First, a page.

The Difference in Pharmacists’ Interventions across the Diverse Settings in a Children’s Hospital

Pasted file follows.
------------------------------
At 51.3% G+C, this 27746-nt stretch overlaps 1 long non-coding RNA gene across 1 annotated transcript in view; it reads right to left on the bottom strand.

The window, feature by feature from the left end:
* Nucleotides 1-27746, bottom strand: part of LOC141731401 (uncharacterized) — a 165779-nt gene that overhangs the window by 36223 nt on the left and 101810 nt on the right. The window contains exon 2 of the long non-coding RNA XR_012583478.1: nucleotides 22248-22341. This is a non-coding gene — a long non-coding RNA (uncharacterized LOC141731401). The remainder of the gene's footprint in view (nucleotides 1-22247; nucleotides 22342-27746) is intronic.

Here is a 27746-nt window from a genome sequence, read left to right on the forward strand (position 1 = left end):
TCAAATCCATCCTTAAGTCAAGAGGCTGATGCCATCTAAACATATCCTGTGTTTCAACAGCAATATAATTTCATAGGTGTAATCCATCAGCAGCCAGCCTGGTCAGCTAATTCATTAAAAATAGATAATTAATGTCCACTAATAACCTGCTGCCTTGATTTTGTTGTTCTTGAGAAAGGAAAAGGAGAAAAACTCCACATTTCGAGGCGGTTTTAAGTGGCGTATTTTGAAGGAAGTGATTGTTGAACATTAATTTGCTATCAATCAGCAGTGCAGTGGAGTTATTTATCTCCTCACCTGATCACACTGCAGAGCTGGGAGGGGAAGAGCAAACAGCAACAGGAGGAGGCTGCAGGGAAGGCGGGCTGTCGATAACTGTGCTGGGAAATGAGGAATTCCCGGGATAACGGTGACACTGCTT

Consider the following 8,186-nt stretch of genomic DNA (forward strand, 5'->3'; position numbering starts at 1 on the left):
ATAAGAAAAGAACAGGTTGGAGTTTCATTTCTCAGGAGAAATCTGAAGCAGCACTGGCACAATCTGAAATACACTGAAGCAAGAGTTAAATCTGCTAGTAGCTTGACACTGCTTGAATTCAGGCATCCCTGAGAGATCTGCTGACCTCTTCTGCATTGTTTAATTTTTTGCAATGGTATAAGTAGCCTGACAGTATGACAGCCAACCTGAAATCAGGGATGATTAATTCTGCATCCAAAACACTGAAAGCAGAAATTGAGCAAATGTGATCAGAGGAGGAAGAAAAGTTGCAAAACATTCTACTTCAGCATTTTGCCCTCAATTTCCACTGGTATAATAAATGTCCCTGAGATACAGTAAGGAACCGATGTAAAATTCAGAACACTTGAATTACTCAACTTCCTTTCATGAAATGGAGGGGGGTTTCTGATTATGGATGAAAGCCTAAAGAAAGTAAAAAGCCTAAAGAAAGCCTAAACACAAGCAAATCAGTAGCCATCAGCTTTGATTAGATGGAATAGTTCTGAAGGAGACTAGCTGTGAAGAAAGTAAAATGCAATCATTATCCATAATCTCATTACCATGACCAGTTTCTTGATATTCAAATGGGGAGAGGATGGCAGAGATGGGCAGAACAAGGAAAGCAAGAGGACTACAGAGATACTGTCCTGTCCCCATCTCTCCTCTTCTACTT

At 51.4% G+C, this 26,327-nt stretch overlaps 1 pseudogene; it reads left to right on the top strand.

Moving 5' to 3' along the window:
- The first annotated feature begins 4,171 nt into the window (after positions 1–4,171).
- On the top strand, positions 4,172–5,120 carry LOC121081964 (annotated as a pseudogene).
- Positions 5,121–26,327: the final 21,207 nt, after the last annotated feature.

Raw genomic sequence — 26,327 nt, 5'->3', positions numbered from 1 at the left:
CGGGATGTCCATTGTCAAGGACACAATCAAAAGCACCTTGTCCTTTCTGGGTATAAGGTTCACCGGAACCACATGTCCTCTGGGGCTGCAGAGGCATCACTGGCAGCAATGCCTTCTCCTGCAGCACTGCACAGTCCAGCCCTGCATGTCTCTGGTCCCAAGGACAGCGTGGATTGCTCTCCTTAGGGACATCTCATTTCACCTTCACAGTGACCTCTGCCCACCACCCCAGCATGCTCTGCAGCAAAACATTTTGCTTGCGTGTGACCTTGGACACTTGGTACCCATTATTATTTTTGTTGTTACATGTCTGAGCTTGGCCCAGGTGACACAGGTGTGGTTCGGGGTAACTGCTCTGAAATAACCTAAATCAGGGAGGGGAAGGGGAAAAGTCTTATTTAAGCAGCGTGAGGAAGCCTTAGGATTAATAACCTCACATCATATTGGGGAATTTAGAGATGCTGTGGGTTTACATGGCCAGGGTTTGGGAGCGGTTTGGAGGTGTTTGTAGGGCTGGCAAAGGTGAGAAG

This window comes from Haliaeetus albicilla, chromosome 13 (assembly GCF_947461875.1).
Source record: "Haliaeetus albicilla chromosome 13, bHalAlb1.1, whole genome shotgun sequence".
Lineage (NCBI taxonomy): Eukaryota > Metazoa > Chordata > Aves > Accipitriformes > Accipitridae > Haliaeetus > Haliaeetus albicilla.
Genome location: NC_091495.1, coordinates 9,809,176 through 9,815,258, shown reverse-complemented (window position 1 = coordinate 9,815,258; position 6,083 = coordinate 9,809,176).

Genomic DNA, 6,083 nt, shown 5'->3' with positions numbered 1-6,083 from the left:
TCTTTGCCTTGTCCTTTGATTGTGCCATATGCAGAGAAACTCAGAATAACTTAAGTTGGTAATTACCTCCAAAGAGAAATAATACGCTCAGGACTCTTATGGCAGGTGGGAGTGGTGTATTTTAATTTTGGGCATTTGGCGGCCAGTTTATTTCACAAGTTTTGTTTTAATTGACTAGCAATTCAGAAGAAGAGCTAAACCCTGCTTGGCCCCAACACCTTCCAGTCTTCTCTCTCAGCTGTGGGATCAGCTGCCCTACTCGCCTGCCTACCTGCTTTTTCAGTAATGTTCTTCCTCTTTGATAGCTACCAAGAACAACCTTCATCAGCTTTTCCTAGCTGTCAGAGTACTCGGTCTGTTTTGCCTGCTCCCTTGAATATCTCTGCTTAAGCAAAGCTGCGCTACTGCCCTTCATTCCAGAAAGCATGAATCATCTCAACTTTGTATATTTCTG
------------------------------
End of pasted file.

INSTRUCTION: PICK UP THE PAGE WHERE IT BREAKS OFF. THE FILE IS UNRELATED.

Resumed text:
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Aims: This study aimed to document and compare the nature of clinical pharmacists’ interventions made in different practice settings within a children’s hospital. Methods: The primary investigator observed and documented all clinical interventions performed by clinical pharmacists for between 35–37 days on each of the five study wards from the three practice settings, namely general medical, general surgical and hematology-oncology. The rates, types and significance of the pharmacists’ interventions in the different settings were compared.Results: A total of 982 interventions were documented, related to the 16,700 medication orders reviewed on the five wards in the three practice settings over the duration of the study. Taking medication histories and/or patient counselling were the most common pharmacists’ interventions in the general settings; constituting more than half of all interventions. On the Hematology-Oncology Ward the pattern was different with drug therapy changes being the most common interventions (n = 73/195, 37.4% of all interventions). Active interventions (pharmacists’ activities leading to a change in drug therapy) constituted less than a quarter of all interventions on the general medical and surgical wards compared to nearly half on thespecialty Hematology-Oncology Ward. The majority (n = 37/42, 88.1%) of a random sample of the active interventions reviewed were rated as clinically significant. Dose adjustment was the most frequent active interventions in the general settings, whilst drug addition constituted the most common active interventions on the Hematology-Oncology Ward. The degree of acceptance of pharmacists’ active interventions by prescribers was high (n = 223/244, 91.4%).Conclusions: The rate of pharmacists’ active interventions differed across different practice settings, being most frequent in the specialty hematology-oncology setting. The nature and type of the interventions documented in the hematologyoncology were also different compared to those in the general medical and surgical settings.
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